First they came for John Tamihere, and I did not speak out

Once again, the Sisterhood has dragged down John Tamihere. Look upon his fate, ye men, and ponder.

According to the NZ Herald, which lifted its story from an interview he gave to Radio Waatea, John Tamihere plans to sue MediaWorks for dropping him from Radio Live's afternoon talkbalk slot next year. You may recall he's already off-air, due to the public (and, in particular, advertiser) response to his and Willie Jackson's "Amy interview" conducted in the midst of the Auckland rape ring story.

There's then a more up-to-date story on Radio Waatea's website today, in which Tamihere trumpets the fact that Mediaworks complaints committee has found that particular interview did not breach broadcasting standards. However, whilst concluding that there was no breach of formal standards, the committee also notes that:

We are confident this incident has sent a clear signal to broadcasters that sensitivity is expected in their line of questioning – this has been a strong message that has been delivered efficiently and outside of the regulatory process as a result of social media reaction and lobbying by certain key influencers.

So it's not that this report says Jackson and Tamihere did nothing wrong; rather, it says that whatever faults there may have been in the interview did not amount to breach of the broadcast standards that the station is required to adhere to by law. A decision, it should be noted, that can be taken to the Broadcasting Standards Authority, if any of the original complainants should happen to disagree with it.

Anyway, my point is that in this later interview, Tamihere's a bit more circumspect about whether the mooted legal action will go ahead. So let's wait and see what actually happens.

Because it's hard to see exactly what basis Tamihere would have for suing MediaWorks. I'd be amazed if it had him on an employment contract, as opposed to contracting his services as an independent operator. So you'd have to think that the employment law protections he'd enjoy are pretty minimal.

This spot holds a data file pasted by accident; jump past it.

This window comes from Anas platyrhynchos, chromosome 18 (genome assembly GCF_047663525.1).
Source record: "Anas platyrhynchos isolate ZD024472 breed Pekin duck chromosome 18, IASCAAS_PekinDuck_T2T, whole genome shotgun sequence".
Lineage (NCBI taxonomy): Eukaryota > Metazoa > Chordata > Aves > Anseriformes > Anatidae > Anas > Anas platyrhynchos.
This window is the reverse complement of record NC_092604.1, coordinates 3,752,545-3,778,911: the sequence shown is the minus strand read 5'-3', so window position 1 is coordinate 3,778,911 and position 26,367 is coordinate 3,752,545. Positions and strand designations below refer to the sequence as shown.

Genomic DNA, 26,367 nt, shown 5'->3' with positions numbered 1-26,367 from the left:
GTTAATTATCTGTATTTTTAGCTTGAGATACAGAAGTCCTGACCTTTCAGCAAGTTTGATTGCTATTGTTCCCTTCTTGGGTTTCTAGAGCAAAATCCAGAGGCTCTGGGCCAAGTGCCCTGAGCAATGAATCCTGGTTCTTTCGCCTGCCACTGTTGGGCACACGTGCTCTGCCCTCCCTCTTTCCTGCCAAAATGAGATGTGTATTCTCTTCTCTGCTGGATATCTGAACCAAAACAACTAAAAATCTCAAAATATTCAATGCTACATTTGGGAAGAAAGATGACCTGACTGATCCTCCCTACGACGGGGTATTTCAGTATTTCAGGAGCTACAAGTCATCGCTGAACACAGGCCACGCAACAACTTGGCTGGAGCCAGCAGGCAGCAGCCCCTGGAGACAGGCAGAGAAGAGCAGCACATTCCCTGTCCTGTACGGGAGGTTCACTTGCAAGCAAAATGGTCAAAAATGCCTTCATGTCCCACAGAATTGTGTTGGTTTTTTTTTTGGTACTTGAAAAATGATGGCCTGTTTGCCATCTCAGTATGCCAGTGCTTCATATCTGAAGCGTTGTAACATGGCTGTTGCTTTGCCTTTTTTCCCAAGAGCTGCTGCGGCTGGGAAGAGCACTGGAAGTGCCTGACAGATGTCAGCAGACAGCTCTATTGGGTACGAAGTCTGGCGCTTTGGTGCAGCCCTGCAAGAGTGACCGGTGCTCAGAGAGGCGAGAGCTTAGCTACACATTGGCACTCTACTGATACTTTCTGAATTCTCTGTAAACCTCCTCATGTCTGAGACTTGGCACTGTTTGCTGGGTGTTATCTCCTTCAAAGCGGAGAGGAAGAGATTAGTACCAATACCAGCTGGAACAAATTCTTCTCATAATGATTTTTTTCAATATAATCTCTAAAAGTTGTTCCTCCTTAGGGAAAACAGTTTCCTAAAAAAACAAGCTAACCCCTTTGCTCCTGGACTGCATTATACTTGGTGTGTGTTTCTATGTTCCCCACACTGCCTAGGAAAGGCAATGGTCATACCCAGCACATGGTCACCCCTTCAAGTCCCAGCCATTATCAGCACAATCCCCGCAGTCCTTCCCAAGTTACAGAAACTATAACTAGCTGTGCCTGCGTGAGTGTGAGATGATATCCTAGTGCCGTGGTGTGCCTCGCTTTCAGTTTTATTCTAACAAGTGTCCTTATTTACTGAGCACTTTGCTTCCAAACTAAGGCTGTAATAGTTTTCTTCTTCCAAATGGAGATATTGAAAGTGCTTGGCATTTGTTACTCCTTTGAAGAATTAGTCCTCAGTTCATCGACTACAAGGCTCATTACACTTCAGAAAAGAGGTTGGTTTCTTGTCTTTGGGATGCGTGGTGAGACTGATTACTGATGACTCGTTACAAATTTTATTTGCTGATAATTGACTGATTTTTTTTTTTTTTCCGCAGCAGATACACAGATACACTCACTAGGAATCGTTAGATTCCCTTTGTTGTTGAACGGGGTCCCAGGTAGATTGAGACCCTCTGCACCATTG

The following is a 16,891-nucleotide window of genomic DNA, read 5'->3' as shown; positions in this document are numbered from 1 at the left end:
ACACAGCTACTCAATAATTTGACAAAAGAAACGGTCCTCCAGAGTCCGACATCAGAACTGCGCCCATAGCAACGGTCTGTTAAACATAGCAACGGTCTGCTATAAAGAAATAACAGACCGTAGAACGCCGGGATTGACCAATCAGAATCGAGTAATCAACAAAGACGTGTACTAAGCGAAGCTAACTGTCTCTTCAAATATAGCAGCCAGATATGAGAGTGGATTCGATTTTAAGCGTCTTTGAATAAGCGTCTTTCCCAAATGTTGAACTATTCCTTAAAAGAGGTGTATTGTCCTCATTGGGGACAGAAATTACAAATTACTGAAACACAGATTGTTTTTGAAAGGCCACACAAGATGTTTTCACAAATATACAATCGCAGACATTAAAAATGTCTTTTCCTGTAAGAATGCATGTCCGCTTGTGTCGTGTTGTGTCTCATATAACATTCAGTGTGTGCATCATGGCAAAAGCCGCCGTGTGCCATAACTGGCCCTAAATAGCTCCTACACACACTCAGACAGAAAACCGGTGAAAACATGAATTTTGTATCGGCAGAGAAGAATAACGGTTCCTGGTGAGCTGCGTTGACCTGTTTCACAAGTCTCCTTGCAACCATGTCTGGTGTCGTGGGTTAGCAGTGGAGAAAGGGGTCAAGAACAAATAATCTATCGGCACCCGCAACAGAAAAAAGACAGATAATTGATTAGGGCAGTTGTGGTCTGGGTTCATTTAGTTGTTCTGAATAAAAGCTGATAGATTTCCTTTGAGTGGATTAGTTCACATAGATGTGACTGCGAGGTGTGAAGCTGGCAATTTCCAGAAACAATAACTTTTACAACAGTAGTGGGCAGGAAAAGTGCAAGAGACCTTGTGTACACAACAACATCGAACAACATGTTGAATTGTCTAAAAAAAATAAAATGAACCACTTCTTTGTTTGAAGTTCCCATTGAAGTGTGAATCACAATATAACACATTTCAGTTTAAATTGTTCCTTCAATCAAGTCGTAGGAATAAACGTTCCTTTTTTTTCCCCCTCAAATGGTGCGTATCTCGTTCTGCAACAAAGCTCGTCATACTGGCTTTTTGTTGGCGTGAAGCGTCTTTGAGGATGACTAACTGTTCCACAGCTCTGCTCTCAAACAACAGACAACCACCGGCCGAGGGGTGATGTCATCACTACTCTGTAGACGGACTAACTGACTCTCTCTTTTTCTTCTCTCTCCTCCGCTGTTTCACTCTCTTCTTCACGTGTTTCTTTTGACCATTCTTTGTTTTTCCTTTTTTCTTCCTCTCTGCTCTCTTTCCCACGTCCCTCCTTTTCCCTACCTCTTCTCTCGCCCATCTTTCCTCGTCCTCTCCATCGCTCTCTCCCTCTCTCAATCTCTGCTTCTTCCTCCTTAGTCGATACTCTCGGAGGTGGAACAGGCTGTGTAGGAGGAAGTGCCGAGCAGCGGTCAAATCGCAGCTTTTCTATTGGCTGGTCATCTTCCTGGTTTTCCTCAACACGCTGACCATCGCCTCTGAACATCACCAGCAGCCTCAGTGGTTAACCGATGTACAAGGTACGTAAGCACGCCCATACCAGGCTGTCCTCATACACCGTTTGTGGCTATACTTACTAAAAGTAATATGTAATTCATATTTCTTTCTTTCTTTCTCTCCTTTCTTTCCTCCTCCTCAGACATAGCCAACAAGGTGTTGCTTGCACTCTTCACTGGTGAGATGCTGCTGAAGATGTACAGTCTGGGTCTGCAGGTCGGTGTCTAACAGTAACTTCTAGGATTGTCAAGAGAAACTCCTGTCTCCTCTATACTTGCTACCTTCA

Furthermore, he's in a game where players live by their opinions and die by their opinions. To get a listening audience (and thus advertisers willing to pay your employer for broadcast time), a host has to have something to say that people want to hear. If you can do this, then you are a winner. By the same token, if what you say drives your listeners to change channels (or, just as bad, causes advertisers to stop giving your employer money), then you are a loser. The rules are pretty simple here.

Finally, there's the small issue that MediaWorks, which owns the Radio Live station that Tamhere broadcast on, is in receivership and heading for new owners. Radio Live also has struggled in the crowded (and cut-throat) radio market; the October radio survey had it attracting just 3.4% of listeners. And for all the attention it garnered over the infamous "Amy interview", Jackson and Tamihere's show has not been successful in growing its share of the audience. Which makes it look pretty ripe for a revamp, complete with a (partial) change of personnel.

So, sure Tamihere can sue - that's his right. But you've got to suspect that hurt pride and a thirst to "tell his story" are more of a motivation than any real chance of getting legal redress. Indeed, Tamihere's own words - "whenever I go anywhere I will go on my own terms, won't go on anyone else's terms" - seem to indicate that this is the case.

For all that, what really gets me about this story is the last quote of Tamihere's contained in it: 

It's interesting too at Mediaworks, it's a sisterhood running it and I'm just writing up my affidavit now and reflecting on it, it's amazing, it's back to the future with Helen and co.

Tamihere is right about one thing. It is pretty amazing that, when he once again finds himself in an organisation in which women play a significant role in management and decisionmaking, it turns out his actions are considered to be so problematic that he finds himself on the outer. And so I think men everywhere need to pause for a moment and give him thanks.

You see, Tamihere is alerting us to a creeping conspiracy, in which a group consisting of a mere majority of the population are gradually working their way into positions of power, and then using it to the detriment of ordinary, working class blokes with six-figure incomes and a very nice house who do no more than refer to them as "frontbums", or carry out interviews with young women that a large swathe of the population find quite offensive. 

So, wake up male sheeples (or is that ramople?)! If Tamihere can be treated this way, the next thing you know, we'll have a world in which us guys have to accept the proposition that women ought to be taken seriously and considered equally worthy of respect. Because if we don't, our birthright privilege of being selected as a candidate for one of the nation's main political parties, or being paid to go on a nationwide radio station to say whatever is in our heads, will be taken away from us.

And if that isn't sexism, then I just don't know what is.